Raj says the average cart value or cart size on Besharam is Rs 6,000 to Rs 12,000 for basic products. For more high-tech products that come with apps, additional features, or even sturdier builds, customers spend anywhere from Rs 30,000 to Rs 2 lakh.

For women, the sweet spot when it comes to the ticket size is between Rs 3,000 and Rs 5,000; for men, it is between Rs 4,000 and Rs 5,000.

(Image credit: Daisy Mahadevan, YourStory)

In 2018, when the startup, through a series of events, realised that the main reason people were a little wary of shopping on IMBesharam was because of how explicit the products looked, Raj says the founding team decided to “clean up the site” and showcase better-looking, high-tech gadgets on the landing pages, versus ones that looked anatomically close to the real thing.

Dildos, for example, now look much sleeker, cleaner and modern than the iterations that came before them — and Raj says this truly is a sign that people are not building sexual wellness toys for the heck of it; they are thinking of it as a lifestyle-tech product that needs to be backed by superior design.

Considering IMBesharam’s clients are primarily 18 to 40-year-olds, conscientious design becomes all the more necessary. Adding to better design asks is also the fact that a big part of its clientele is women, most of who prefer more discreet, implicit toys.

Between 2018-2019, a very small, minuscule percentage of IMBesharam’s buyers were women from Tier 1 and Tier 2 cities, Raj says, adding even though they formed a small part of the startup’s clientele, they contributed nearly 60 to 70 percent of the startup’s sales.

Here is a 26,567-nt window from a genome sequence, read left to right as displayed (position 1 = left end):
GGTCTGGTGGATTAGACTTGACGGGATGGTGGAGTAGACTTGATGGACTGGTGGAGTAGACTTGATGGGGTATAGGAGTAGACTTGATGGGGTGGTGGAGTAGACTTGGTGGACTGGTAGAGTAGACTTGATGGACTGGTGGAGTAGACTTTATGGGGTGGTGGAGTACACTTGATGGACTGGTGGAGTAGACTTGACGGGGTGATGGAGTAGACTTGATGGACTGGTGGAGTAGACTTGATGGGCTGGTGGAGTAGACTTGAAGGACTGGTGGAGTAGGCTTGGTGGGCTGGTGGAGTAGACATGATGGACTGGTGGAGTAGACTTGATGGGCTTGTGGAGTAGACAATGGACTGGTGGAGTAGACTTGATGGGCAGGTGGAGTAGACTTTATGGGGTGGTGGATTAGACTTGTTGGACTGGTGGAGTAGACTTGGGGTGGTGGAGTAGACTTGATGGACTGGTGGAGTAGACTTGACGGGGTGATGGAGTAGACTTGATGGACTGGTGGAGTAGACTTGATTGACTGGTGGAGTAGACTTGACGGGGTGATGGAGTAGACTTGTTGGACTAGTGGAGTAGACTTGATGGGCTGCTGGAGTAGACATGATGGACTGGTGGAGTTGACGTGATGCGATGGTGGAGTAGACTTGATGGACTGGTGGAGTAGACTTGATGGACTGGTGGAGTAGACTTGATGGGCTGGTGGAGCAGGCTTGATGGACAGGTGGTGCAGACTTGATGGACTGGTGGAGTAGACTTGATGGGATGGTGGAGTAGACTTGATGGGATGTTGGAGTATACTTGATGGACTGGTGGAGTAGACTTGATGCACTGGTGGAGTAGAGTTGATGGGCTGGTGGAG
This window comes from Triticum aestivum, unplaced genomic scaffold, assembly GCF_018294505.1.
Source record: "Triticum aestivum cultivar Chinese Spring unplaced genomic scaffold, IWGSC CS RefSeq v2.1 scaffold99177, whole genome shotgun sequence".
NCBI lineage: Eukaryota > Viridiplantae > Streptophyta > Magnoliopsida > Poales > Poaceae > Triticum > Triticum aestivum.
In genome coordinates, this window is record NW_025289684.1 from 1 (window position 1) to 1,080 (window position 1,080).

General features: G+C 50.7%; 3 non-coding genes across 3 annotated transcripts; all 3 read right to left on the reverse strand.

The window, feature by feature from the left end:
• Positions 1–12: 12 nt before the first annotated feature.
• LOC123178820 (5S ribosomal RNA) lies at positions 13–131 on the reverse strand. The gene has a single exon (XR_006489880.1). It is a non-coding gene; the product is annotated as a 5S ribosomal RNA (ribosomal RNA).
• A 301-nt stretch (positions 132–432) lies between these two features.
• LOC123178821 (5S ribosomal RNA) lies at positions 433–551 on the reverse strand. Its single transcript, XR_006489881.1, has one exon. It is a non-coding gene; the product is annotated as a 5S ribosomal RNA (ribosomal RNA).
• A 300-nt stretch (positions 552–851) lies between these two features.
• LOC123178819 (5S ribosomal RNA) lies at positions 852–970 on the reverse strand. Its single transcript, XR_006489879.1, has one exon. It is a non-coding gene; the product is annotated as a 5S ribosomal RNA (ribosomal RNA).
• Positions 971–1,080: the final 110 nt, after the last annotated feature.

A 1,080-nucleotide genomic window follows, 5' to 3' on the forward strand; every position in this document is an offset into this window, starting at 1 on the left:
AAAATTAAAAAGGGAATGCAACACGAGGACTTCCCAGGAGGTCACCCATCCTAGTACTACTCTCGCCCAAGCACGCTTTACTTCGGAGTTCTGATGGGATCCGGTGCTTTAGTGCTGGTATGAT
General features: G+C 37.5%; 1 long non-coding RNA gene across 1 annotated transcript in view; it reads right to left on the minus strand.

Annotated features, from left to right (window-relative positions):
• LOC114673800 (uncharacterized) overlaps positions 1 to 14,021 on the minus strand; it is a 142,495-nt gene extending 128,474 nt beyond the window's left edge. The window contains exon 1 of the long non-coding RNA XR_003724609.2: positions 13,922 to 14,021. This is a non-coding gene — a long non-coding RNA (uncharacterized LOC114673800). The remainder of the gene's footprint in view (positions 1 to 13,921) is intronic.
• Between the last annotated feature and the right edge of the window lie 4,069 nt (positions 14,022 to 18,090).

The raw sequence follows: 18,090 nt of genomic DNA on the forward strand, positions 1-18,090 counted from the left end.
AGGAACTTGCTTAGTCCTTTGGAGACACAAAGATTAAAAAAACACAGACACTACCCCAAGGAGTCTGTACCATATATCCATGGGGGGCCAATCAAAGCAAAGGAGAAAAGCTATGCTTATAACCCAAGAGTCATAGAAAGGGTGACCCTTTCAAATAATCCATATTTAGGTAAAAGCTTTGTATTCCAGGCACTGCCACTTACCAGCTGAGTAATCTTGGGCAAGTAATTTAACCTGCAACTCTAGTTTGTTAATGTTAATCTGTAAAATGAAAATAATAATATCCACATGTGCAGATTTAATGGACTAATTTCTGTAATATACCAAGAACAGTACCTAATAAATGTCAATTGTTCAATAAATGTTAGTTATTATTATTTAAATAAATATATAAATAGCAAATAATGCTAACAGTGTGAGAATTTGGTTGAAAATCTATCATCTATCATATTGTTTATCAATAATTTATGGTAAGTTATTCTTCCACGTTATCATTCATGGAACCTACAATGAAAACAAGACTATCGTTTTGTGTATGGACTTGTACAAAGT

In 2020, the story was a little different.

Women accounted for nearly 30 percent of the traffic on IMBesharam’s website, a big jump from just a year ago. With increasing awareness around female pleasure and a less laissez-faire attitude toward sex where women traditionally assumed a more passive role than their partners, the trend is expected to continue and Indian women are expected to make up a bigger chunk of the startup’s clientele.

Raj says since 2020, the startup has started seeing a lot of traction from Tier 2 and Tier 3 cities in India, where nearly 45 percent of its sales come from.

Last year, women contributed 62 percent to the startup’s overall revenue, men 32 percent, and queer people 6 percent although Raj says the number isn’t truly representative of the actual sales to the queer community because most toys can be used by anyone regardless of their gender or sexual orientation.

Of the total products on IMBesharam’s website, nearly 65 percent are for vulva owners and focus on their pleasure, versus 30 percent for the other group.

(Image credit: Daisy Mahadevan, YourStory)